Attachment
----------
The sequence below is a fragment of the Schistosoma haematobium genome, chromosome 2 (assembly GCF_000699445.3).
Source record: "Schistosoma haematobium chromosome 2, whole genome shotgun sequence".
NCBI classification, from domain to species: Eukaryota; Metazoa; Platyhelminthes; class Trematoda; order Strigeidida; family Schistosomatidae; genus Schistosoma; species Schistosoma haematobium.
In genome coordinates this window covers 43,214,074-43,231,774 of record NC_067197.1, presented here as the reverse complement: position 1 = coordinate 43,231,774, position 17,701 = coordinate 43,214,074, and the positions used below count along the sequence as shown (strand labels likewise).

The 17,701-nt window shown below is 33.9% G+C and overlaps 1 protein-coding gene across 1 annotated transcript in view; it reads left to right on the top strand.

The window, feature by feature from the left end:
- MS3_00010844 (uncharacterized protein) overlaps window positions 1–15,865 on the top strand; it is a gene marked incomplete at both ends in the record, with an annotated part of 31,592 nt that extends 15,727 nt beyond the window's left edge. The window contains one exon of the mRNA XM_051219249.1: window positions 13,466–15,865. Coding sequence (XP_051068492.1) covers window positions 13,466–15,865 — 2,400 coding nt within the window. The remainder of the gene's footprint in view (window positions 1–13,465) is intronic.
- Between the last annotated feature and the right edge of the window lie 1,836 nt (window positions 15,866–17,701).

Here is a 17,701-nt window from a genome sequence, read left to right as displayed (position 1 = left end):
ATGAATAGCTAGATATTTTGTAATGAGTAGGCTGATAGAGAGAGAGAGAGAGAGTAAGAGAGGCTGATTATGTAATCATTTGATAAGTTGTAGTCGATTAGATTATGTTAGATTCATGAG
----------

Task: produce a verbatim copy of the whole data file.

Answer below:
The sequence below is a fragment of the Schistosoma haematobium genome, chromosome 2 (assembly GCF_000699445.3).
Source record: "Schistosoma haematobium chromosome 2, whole genome shotgun sequence".
NCBI classification, from domain to species: Eukaryota; Metazoa; Platyhelminthes; class Trematoda; order Strigeidida; family Schistosomatidae; genus Schistosoma; species Schistosoma haematobium.
In genome coordinates this window covers 43,214,074-43,231,774 of record NC_067197.1, presented here as the reverse complement: position 1 = coordinate 43,231,774, position 17,701 = coordinate 43,214,074, and the positions used below count along the sequence as shown (strand labels likewise).

The 17,701-nt window shown below is 33.9% G+C and overlaps 1 protein-coding gene across 1 annotated transcript in view; it reads left to right on the top strand.

The window, feature by feature from the left end:
- MS3_00010844 (uncharacterized protein) overlaps window positions 1–15,865 on the top strand; it is a gene marked incomplete at both ends in the record, with an annotated part of 31,592 nt that extends 15,727 nt beyond the window's left edge. The window contains one exon of the mRNA XM_051219249.1: window positions 13,466–15,865. Coding sequence (XP_051068492.1) covers window positions 13,466–15,865 — 2,400 coding nt within the window. The remainder of the gene's footprint in view (window positions 1–13,465) is intronic.
- Between the last annotated feature and the right edge of the window lie 1,836 nt (window positions 15,866–17,701).

Here is a 17,701-nt window from a genome sequence, read left to right as displayed (position 1 = left end):
ATGAATAGCTAGATATTTTGTAATGAGTAGGCTGATAGAGAGAGAGAGAGAGAGTAAGAGAGGCTGATTATGTAATCATTTGATAAGTTGTAGTCGATTAGATTATGTTAGATTCATGAG